Conquering e-Commerce with Dispatcher WMS – Part Two

 In Blog

In part one of this series, we talked about a couple of different ways that e-commerce receipts can be made easier and more accurate by using an advanced warehouse management system like Blue Yonder’s Dispatcher WMS. You can read it here, if you didn’t catch it.

e-Commerce with an Advanced WMS - transform your ecommerce operations

This week, we’re moving on from the receipt dock, and talking about how you can start to deal with your newly received inventory in a way that sets you up for success later on in the picking and packing process.

Here’s a quick overview of what we’ll cover:

As with part one, we’re focusing on e-commerce right now, which means that there’s a larger emphasis on returns than there might otherwise be in a different industry.

So, we’re going to talk about the two most common occurrences in an e-commerce warehouse, after inventory has been received. And the first of those is Returns.

e-Commerce with an Advanced WMS - rapid returns processing

With e-commerce, there’s a much higher incidence of Returns – consumers order things, receive them, and then for whatever reason, they’re not suitable. Which means that the consumer wants to return them to either get their money back and go elsewhere, or to get a refund and then order something more suitable from the same retailer. Either way, rapid returns processing is good customer service.

But as part of that returns process, the retailer, or whoever it is that’s processing the refund also needs to know that a) they’re getting back the thing that they originally sold, and b) the item is in a condition to be refunded – i.e. it’s not been damaged, and it can be resold.

e-Commerce with an Advanced WMS - accuracy in returns processing

An advanced WMS like Dispatcher WMS from Blue Yonder can help in both of these circumstances. So, let’s start with checking that you’re receiving what it was you originally sold.

It’s totally possible to have details such as batch numbers, or serial numbers, or a plethora of other identifiable information on the receipt record, so that the returns receiver can check it against what they actually have in their hands. Which means that your inventory accuracy is there, from the very start of the item’s journey through your warehouse.

Which takes us onto the next job – checking that what has been returned is in such a state as to be worthy of a refund.

e-Commerce with an Advanced WMS - automated quality control

One of the options when it comes to an advanced WMS is that you can identify inventory that needs to be Quality Controlled upon receipt. So, when returns are received, they (or a pre-defined subset of them) can be automatically diverted into your QA process, which will send them off to whatever location you have identified for that procedure.

Alternatively, if the warehouse operator is concerned about it upon receipt, stock can simply be received with a QA status that needs reviewing, and it will automatically follow the same process. Once passed by QA, the inventory can be reintroduced back into the warehouse ecosystem, or it can be removed if it is unsatisfactory.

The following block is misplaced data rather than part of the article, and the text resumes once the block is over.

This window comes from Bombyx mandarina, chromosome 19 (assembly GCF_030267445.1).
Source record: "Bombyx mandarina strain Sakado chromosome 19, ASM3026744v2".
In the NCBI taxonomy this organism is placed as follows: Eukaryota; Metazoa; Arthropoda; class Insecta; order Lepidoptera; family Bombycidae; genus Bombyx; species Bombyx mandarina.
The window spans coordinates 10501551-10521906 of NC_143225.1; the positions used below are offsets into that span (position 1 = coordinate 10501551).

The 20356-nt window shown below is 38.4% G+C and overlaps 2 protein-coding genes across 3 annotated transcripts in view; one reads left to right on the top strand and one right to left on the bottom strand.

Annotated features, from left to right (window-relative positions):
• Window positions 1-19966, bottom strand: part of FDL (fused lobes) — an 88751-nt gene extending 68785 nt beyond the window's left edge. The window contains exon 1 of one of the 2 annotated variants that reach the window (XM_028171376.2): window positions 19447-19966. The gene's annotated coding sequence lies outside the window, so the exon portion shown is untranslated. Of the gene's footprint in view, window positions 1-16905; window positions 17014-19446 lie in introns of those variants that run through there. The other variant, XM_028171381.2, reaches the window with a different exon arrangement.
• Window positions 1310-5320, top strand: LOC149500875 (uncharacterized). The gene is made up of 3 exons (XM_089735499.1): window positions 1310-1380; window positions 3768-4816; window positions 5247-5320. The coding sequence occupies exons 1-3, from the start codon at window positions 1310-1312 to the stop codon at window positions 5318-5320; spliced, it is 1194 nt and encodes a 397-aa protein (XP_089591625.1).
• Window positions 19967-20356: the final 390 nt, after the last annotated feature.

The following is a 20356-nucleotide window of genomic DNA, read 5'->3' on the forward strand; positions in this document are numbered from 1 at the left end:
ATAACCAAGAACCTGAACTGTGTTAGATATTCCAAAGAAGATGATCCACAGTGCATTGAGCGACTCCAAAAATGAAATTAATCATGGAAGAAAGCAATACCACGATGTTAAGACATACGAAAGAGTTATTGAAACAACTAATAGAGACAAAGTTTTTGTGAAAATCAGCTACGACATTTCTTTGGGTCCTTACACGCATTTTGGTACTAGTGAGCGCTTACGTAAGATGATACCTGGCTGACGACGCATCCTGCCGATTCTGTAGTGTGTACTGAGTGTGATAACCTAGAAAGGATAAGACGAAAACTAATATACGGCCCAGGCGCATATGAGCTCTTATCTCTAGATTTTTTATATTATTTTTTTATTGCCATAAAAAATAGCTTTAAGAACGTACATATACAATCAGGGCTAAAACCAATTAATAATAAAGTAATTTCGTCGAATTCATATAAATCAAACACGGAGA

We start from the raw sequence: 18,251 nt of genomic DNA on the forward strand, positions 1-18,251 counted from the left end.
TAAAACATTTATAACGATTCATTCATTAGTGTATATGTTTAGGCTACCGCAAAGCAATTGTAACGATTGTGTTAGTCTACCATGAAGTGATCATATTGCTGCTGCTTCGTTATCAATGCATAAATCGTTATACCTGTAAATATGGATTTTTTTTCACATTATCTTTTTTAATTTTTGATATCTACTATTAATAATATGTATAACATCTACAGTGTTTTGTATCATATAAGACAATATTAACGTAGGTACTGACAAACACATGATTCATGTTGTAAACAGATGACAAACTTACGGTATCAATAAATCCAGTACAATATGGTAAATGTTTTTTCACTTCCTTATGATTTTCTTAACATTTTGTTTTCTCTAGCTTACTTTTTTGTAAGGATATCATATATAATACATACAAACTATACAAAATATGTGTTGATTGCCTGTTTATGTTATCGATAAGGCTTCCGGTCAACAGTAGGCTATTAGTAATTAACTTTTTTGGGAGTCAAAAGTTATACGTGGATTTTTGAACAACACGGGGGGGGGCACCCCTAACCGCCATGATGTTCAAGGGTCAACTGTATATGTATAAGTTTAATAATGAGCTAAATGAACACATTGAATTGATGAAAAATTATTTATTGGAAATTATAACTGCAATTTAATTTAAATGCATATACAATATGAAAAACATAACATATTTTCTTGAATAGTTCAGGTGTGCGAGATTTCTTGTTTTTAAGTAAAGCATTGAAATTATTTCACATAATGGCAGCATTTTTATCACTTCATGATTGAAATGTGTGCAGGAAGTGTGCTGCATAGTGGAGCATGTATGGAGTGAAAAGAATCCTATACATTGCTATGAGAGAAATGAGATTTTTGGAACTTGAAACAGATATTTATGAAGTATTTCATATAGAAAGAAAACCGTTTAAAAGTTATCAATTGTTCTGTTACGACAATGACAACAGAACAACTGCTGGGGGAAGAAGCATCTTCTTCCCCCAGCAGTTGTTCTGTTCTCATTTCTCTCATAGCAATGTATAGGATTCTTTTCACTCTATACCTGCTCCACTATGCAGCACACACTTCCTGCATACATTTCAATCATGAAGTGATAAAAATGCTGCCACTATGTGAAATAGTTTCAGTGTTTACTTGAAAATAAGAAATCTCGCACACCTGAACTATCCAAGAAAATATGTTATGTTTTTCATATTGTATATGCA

And all of this information can be reflected in real-time

e-Commerce with an Advanced WMS - smart allocation

However the inventory has been received into the WMS, and there are many different options available to do that, the system needs to decide what to do with it next.

In order to do this, it will start to compare what it has just received to requirements throughout the warehouse.

If there’s an order that needs to go out, and the receipt you’ve just made could help to fulfil it, then perhaps the inventory will be cross-docked, meaning that a task will be created to take it directly to the shipping dock to be added to the order that needs it.

Possibly there’s an order that hasn’t made it to the shipping dock yet, but that is on backorder, waiting for the inventory that’s just arrived. In which case, it’ll be automatically allocated to that order, and a move task will be created accordingly.

Perhaps the inventory you’ve just received is a component part of something that you sell, in which case it might be moved to a kitting location.

e-Commerce with an Advanced WMS - automatic pick faces

Perhaps it’s a known fast-mover, or, while it’s received in pallets, it’s sold in smaller quantities – in which case it might be moved to a pickface, or a bulk location.

Perhaps you’ll have set up your Dispatcher WMS to take a look at what you’ve received, and then take a look at how much (on average) you’re moving of that kind of inventory. Using this functionality means that you system should automatically create a new pick face somewhere easy to get at, so that your rapidly moving stock is more easily accessible.

Or perhaps it’ll simply look at the Putaway algorithms that you’ve set up in the system and then search for a suitable place to put your newly received inventory away.

e-Commerce with an Advanced WMS - what's next

Inventory accuracy, when using a system like Dispatcher WMS is reported by users to be almost 100%. So, however you’ve set it up, and whatever actions have been taken, one thing that you can be sure of is that your system knows exactly what it’s done with your inventory. And it knows when that happened, and who did it. And it can tell you all of that (and anyone else you care to share the information with) in real-time.

In part three of this series, we’re going to talk about how and why your inventory might be moved around the warehouse, or even between warehouses. But that’s all for now.

As ever, if you have any questions, or need any help, you can always contact us on

And if you’d like to read part three in this series, click here.

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